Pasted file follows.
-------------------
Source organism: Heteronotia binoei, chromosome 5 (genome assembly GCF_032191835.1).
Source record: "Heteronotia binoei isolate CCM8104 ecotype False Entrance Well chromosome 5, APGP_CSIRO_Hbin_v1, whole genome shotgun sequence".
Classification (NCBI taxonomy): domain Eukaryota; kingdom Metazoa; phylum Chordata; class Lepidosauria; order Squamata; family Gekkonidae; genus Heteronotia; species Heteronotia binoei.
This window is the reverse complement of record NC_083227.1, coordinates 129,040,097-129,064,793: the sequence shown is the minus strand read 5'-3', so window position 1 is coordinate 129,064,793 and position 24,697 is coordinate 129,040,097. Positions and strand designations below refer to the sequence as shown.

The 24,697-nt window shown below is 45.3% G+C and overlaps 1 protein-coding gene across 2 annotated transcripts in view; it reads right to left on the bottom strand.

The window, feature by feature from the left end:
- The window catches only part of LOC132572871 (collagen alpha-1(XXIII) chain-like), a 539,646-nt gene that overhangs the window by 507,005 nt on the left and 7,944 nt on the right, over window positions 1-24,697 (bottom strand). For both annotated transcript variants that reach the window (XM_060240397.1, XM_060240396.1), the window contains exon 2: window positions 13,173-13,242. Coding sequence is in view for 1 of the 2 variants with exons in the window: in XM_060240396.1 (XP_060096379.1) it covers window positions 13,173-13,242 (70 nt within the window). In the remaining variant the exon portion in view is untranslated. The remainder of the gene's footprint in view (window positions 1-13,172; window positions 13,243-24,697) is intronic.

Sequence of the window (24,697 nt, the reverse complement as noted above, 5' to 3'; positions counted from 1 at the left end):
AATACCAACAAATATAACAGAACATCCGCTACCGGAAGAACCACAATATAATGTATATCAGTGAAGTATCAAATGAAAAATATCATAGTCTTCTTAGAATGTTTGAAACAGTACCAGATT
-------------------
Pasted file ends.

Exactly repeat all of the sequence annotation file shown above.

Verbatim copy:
Source organism: Heteronotia binoei, chromosome 5 (genome assembly GCF_032191835.1).
Source record: "Heteronotia binoei isolate CCM8104 ecotype False Entrance Well chromosome 5, APGP_CSIRO_Hbin_v1, whole genome shotgun sequence".
Classification (NCBI taxonomy): domain Eukaryota; kingdom Metazoa; phylum Chordata; class Lepidosauria; order Squamata; family Gekkonidae; genus Heteronotia; species Heteronotia binoei.
This window is the reverse complement of record NC_083227.1, coordinates 129,040,097-129,064,793: the sequence shown is the minus strand read 5'-3', so window position 1 is coordinate 129,064,793 and position 24,697 is coordinate 129,040,097. Positions and strand designations below refer to the sequence as shown.

The 24,697-nt window shown below is 45.3% G+C and overlaps 1 protein-coding gene across 2 annotated transcripts in view; it reads right to left on the bottom strand.

The window, feature by feature from the left end:
- The window catches only part of LOC132572871 (collagen alpha-1(XXIII) chain-like), a 539,646-nt gene that overhangs the window by 507,005 nt on the left and 7,944 nt on the right, over window positions 1-24,697 (bottom strand). For both annotated transcript variants that reach the window (XM_060240397.1, XM_060240396.1), the window contains exon 2: window positions 13,173-13,242. Coding sequence is in view for 1 of the 2 variants with exons in the window: in XM_060240396.1 (XP_060096379.1) it covers window positions 13,173-13,242 (70 nt within the window). In the remaining variant the exon portion in view is untranslated. The remainder of the gene's footprint in view (window positions 1-13,172; window positions 13,243-24,697) is intronic.

Sequence of the window (24,697 nt, the reverse complement as noted above, 5' to 3'; positions counted from 1 at the left end):
AATACCAACAAATATAACAGAACATCCGCTACCGGAAGAACCACAATATAATGTATATCAGTGAAGTATCAAATGAAAAATATCATAGTCTTCTTAGAATGTTTGAAACAGTACCAGATT